A new legislative proposal seeks to create an offshore wind-power industry in California aimed at helping the state achieve its renewable energy goals.
AB 525, by Assemblymember David Chiu (D-San Francisco) sets the goal for California to produce 10 gigawatts (GW) of offshore wind off the state’s coast by 2040, with a target of 3 gigawatts by 2030. The bill is co-sponsored by the State Building and Construction Trades Council of California and Environment California.
Amid the COVID-19 pandemic, California seeks out ways to restart and improve the state’s economy—with offshore wind offering a chance to create a high number of steady, well-paying jobs. Offshore wind production may create up to 14,000 jobs during the construction phase alone, in addition to another 3,000 operation and maintenance jobs. AB 525 includes labor provisions to ensure sustained, equitable wage and economic development benefits.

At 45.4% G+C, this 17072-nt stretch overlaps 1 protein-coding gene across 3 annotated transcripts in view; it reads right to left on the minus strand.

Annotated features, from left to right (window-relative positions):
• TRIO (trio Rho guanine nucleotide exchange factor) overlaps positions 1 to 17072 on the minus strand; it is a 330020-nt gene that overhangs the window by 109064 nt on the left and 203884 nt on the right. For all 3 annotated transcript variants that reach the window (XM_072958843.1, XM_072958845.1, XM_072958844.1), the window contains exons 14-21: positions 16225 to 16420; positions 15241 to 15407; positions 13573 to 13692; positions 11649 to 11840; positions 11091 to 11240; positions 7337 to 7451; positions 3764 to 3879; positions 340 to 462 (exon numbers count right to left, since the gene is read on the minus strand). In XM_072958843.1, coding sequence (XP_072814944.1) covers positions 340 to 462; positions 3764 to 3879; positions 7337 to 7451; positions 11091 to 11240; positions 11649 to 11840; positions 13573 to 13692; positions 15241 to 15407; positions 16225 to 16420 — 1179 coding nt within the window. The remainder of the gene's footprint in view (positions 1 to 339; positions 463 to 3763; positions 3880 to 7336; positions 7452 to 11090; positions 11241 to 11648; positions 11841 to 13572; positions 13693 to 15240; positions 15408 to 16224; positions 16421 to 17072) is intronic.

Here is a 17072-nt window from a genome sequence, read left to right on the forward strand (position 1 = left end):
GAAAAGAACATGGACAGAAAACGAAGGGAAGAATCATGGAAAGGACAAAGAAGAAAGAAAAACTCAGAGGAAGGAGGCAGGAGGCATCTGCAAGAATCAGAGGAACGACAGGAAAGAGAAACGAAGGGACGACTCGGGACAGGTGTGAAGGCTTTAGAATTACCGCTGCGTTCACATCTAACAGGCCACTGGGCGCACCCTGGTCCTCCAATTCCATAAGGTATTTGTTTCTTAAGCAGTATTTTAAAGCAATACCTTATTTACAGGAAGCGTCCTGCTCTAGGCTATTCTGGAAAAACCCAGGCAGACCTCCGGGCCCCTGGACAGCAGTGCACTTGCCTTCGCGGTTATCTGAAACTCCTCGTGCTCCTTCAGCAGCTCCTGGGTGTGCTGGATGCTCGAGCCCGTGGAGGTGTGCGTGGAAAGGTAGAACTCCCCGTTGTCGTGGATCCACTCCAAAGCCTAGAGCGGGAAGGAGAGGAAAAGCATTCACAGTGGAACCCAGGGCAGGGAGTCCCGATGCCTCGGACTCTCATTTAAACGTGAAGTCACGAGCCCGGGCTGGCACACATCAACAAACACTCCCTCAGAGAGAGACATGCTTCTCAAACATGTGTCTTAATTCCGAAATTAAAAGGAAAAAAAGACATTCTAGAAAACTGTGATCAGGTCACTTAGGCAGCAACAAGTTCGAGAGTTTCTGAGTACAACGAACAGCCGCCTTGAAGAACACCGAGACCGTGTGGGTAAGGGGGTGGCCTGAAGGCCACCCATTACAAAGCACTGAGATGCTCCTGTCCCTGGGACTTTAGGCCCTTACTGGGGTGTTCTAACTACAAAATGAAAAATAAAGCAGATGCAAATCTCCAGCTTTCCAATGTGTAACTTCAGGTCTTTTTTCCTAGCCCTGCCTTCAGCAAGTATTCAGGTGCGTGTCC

“The Building Trades in California have built the vast majority of the utility scale, solar, wind, hydroelectric, geothermal and pumped storage making California a global leader in renewable energy,” said Robbie Hunter, President of the State Building and Construction Trades Council of California.
The bill requires state agencies to develop an implementation plan to identify sea space/wind areas to meet the 10 GW goal, create a permitting process, plan for port improvements and transmission upgrades, and to support the workforce needed to build the facilities.
Hunter claims that offshore wind will bring a “new, limitless and reliable energy source onto California’s grid.”